Effect of a through-building gap on wind-induced loading and dynamic responses of a tall building

  • To, Alex P. (Ove Arup & Partners Hong Kong Ltd.) ;
  • Lam, K.M. (Department of Civil Engineering, The University of Hong Kong) ;
  • Wong, S.Y. (Department of Civil Engineering, The University of Hong Kong) ;
  • Xie, Z.N. (State Key Laboratory of Subtropical Architecture Science, South China University of Technology)
  • Received : 2011.05.03
  • Accepted : 2012.03.05
  • Published : 2012.11.25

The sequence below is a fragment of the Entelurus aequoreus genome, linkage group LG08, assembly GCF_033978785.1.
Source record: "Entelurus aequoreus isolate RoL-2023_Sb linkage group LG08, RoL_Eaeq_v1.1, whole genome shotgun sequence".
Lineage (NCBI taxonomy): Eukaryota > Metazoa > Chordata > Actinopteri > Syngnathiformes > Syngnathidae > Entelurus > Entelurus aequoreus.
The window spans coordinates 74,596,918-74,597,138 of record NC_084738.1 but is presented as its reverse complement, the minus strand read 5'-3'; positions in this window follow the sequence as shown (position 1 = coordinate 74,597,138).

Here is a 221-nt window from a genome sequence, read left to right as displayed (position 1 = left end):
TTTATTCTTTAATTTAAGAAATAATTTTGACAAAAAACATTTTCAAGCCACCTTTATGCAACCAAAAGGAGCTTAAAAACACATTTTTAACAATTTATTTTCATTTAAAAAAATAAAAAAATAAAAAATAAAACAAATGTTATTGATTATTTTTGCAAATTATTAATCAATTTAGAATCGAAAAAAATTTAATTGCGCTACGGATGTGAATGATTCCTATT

Many tall buildings possess through-building gaps at middle levels of the building elevation. Some of these floors are used as sky gardens, or refuge floors, through which wind can flow with limited blockage. It has been reported in the literature that through-building gaps can be effective in reducing across-wind excitation of tall buildings. This paper systematically examines the effectiveness of two configurations of a through-building gap, at the mid-height of a tall building, in reducing the wind-induced dynamic responses of the building. The two configurations differ in the pattern of through-building opening on the gap floor, one with opening through the central portion of the floor and the other with opening on the perimeter of the floor around a central core. Wind forces and moments on the building models were measured with a high-frequency force balance from which dynamic building responses were computed. The results show that both configurations of a through-building gap are effective in reducing the across-wind excitation with the one with opening around the perimeter of the floor being significantly more effective. Wind pressures were measured on the building faces with electronic pressure scanners to help understand the generation of wind excitation loading. The data suggest that the through-building gap reduces the fluctuating across-wind forces through a disturbance of the coherence and phase-alignment of vortex excitation.


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